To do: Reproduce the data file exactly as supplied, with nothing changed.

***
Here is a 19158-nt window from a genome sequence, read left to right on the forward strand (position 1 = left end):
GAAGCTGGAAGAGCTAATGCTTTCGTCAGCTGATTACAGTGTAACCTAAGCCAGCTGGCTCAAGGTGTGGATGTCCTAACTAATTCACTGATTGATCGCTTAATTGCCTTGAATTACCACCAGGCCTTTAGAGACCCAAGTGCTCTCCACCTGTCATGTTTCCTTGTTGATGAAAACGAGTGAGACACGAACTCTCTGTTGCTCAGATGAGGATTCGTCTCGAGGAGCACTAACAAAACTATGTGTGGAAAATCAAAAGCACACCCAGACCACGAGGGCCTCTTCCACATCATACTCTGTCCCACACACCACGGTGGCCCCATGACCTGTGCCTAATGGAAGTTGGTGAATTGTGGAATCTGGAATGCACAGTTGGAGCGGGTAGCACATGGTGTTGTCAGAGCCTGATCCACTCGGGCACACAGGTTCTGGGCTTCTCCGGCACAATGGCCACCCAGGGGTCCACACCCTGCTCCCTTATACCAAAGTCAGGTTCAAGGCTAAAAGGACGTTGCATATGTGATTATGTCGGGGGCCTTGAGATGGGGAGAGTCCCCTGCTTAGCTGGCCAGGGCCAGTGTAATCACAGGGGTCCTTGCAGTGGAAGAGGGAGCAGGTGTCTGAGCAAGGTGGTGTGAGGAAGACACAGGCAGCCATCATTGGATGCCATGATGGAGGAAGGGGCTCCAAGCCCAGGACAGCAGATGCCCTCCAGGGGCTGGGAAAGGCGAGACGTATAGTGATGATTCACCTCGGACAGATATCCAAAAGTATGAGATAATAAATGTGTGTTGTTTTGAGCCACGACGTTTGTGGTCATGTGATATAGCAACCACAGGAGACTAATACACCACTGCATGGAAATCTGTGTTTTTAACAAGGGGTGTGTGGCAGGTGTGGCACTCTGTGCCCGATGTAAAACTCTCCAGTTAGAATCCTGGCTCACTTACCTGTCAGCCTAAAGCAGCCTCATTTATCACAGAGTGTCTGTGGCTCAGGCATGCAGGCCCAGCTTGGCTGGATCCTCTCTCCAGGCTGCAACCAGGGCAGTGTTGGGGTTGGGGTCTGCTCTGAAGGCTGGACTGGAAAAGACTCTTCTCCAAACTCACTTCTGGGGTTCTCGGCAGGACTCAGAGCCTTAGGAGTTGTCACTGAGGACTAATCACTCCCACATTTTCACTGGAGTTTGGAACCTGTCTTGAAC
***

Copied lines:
Here is a 19158-nt window from a genome sequence, read left to right on the forward strand (position 1 = left end):
GAAGCTGGAAGAGCTAATGCTTTCGTCAGCTGATTACAGTGTAACCTAAGCCAGCTGGCTCAAGGTGTGGATGTCCTAACTAATTCACTGATTGATCGCTTAATTGCCTTGAATTACCACCAGGCCTTTAGAGACCCAAGTGCTCTCCACCTGTCATGTTTCCTTGTTGATGAAAACGAGTGAGACACGAACTCTCTGTTGCTCAGATGAGGATTCGTCTCGAGGAGCACTAACAAAACTATGTGTGGAAAATCAAAAGCACACCCAGACCACGAGGGCCTCTTCCACATCATACTCTGTCCCACACACCACGGTGGCCCCATGACCTGTGCCTAATGGAAGTTGGTGAATTGTGGAATCTGGAATGCACAGTTGGAGCGGGTAGCACATGGTGTTGTCAGAGCCTGATCCACTCGGGCACACAGGTTCTGGGCTTCTCCGGCACAATGGCCACCCAGGGGTCCACACCCTGCTCCCTTATACCAAAGTCAGGTTCAAGGCTAAAAGGACGTTGCATATGTGATTATGTCGGGGGCCTTGAGATGGGGAGAGTCCCCTGCTTAGCTGGCCAGGGCCAGTGTAATCACAGGGGTCCTTGCAGTGGAAGAGGGAGCAGGTGTCTGAGCAAGGTGGTGTGAGGAAGACACAGGCAGCCATCATTGGATGCCATGATGGAGGAAGGGGCTCCAAGCCCAGGACAGCAGATGCCCTCCAGGGGCTGGGAAAGGCGAGACGTATAGTGATGATTCACCTCGGACAGATATCCAAAAGTATGAGATAATAAATGTGTGTTGTTTTGAGCCACGACGTTTGTGGTCATGTGATATAGCAACCACAGGAGACTAATACACCACTGCATGGAAATCTGTGTTTTTAACAAGGGGTGTGTGGCAGGTGTGGCACTCTGTGCCCGATGTAAAACTCTCCAGTTAGAATCCTGGCTCACTTACCTGTCAGCCTAAAGCAGCCTCATTTATCACAGAGTGTCTGTGGCTCAGGCATGCAGGCCCAGCTTGGCTGGATCCTCTCTCCAGGCTGCAACCAGGGCAGTGTTGGGGTTGGGGTCTGCTCTGAAGGCTGGACTGGAAAAGACTCTTCTCCAAACTCACTTCTGGGGTTCTCGGCAGGACTCAGAGCCTTAGGAGTTGTCACTGAGGACTAATCACTCCCACATTTTCACTGGAGTTTGGAACCTGTCTTGAAC